When high-ranking executives make a serious blunder, they almost always get the benefit of the doubt. The modern executive lacks any actual responsibility or oversight, only occasionally reporting to typically pliant boards. They're largely insulated from the consequences of their actions, even if they're performing poorly. If any other kind of worker made a series of decisions that led to a double-digit drop in profitability, they'd be threatened with termination or terminated. Instead, tech CEOs have passed the pain off to people who in many cases were performing well in their roles. And while many employees in tech and elsewhere have received generous severance packages, they pale in comparison to the payouts that failed executives have gotten on their way out the door. Take, for example, the car-rental company Hertz, which let go of 10,000 people in 2020 as it stumbled into bankruptcy, all while paying its executives $16 million in bonuses.
If CEOs are expected — and paid — to be some visionary demigod at the top of an organization, they should be expected to bear that weight and pay a commiserate price when they mess up. At some point, the chief executive has to be held as accountable as the people they employ. There is no reason that the best-treated and highest-paid member of an organization should experience less scrutiny, unless the company does not truly care about operating efficiently.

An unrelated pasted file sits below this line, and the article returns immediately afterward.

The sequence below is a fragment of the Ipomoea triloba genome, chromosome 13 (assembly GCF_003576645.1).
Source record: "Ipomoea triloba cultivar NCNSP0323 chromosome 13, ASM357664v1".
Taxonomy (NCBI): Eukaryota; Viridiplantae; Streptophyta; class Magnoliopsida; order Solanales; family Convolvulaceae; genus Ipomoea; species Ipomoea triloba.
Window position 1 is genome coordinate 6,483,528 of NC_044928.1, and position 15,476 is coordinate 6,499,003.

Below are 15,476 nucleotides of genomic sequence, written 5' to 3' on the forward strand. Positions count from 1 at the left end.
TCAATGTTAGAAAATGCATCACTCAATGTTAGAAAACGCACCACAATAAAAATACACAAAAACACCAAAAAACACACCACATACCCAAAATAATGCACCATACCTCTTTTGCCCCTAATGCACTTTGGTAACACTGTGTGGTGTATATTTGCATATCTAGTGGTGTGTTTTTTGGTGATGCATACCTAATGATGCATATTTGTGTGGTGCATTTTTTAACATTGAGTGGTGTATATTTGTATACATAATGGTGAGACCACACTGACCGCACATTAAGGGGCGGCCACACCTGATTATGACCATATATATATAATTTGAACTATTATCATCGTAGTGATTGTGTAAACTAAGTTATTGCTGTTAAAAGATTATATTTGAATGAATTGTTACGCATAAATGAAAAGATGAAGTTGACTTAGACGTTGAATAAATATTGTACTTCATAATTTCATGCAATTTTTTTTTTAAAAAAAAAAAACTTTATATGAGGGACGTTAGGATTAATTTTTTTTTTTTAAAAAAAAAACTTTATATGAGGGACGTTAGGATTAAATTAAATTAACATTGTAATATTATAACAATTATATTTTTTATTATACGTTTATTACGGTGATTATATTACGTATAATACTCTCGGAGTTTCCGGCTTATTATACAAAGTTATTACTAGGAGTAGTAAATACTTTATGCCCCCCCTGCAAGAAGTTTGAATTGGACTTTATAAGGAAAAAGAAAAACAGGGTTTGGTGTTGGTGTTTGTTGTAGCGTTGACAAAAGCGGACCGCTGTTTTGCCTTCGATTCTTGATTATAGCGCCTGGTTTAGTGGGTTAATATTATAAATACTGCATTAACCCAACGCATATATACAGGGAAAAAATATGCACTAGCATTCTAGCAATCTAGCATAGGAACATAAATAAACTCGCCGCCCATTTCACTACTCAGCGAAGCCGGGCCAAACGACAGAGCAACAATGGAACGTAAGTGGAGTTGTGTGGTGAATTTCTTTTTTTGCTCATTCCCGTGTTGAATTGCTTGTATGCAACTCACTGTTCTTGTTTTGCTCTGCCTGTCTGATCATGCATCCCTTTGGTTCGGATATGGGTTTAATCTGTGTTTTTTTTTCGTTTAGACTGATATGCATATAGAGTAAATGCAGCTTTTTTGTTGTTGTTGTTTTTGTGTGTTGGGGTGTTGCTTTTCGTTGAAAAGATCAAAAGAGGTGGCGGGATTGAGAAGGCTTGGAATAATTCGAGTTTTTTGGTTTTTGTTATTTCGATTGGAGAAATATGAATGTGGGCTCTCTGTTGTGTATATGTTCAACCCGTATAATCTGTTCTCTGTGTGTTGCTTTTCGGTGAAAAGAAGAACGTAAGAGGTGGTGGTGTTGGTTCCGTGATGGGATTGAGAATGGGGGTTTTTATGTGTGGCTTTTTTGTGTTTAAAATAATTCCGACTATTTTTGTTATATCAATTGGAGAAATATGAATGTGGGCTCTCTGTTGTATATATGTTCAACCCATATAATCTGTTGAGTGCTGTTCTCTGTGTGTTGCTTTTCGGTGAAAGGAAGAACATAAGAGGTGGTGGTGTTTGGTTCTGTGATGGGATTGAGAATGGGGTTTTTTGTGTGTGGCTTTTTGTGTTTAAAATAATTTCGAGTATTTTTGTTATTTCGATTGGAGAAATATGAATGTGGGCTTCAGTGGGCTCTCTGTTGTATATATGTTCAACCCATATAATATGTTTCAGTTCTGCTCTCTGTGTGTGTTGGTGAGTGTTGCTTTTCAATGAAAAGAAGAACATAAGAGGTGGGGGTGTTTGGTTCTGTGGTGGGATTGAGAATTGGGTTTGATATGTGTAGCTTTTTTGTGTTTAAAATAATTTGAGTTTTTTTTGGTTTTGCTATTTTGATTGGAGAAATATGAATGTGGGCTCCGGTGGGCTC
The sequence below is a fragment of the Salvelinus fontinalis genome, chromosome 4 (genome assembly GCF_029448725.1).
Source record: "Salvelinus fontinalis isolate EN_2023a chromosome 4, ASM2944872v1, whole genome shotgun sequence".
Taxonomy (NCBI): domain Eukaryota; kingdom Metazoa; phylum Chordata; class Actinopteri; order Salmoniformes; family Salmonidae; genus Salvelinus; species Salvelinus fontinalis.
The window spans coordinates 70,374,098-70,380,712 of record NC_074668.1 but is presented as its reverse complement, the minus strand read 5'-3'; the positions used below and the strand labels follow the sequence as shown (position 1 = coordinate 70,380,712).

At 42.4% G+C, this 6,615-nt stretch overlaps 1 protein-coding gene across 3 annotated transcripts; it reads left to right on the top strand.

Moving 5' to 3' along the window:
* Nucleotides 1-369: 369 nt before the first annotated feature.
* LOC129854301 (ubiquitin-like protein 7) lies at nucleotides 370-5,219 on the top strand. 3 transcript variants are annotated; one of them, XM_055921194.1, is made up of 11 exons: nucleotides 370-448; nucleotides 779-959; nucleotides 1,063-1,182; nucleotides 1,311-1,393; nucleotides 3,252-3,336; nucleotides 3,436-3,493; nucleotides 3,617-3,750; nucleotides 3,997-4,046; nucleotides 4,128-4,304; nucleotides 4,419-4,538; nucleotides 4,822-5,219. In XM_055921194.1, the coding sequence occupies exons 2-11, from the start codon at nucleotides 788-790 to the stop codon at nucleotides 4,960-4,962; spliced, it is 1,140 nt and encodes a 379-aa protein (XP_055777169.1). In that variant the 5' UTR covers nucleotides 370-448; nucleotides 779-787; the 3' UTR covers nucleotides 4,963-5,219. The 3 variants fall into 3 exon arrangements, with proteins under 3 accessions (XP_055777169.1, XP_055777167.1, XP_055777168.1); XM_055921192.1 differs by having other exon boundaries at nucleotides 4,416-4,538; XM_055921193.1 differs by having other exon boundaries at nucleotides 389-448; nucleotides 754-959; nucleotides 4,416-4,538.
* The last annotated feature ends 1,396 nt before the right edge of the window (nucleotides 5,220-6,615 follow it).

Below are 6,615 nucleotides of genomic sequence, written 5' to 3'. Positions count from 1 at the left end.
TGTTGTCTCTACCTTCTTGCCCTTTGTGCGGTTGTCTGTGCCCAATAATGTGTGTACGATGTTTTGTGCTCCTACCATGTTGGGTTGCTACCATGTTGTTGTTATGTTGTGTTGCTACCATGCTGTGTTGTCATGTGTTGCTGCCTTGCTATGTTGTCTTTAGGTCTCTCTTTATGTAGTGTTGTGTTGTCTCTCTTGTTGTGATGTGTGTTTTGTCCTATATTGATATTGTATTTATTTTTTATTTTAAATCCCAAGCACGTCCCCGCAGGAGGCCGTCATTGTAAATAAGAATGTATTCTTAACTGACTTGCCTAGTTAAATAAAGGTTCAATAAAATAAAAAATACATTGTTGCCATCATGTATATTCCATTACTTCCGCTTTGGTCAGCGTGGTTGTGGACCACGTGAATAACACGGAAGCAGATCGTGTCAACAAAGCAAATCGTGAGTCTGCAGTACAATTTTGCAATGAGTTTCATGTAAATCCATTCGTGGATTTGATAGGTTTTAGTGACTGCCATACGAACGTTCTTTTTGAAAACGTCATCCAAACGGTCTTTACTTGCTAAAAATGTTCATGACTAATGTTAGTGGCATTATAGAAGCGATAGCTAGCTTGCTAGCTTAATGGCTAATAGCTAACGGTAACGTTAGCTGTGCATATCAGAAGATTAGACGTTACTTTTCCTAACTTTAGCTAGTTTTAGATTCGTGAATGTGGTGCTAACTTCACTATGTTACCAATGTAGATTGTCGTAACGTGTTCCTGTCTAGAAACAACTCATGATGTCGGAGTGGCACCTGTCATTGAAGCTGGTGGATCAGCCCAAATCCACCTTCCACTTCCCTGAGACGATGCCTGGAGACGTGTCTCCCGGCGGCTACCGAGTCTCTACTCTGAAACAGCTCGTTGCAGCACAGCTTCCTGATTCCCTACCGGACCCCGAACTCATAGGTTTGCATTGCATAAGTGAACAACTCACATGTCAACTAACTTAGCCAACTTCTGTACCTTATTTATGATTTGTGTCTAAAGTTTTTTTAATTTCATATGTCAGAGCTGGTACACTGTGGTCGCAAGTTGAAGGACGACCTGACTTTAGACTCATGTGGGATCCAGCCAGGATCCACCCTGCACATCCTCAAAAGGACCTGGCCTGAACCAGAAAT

If companies are wary of firing top executives, then fine, refashion the job of the modern CEO. Instead of trying to be swashbuckling saviors with gobsmacking salaries allowed to operate the company with relative impunity, these top executives should focus on actual management and execution to sustainably grow their companies. Instead of focusing on short-term investor relations and public accolades, CEOs should put in the time to manage their companies and help improve the products they create.
The fundamental problem with corporate America is that it no longer makes any sense. The CEO, the most powerful and influential person at the company, is now a figurehead who receives all the benefits of a company's success without being endangered by any of its failures.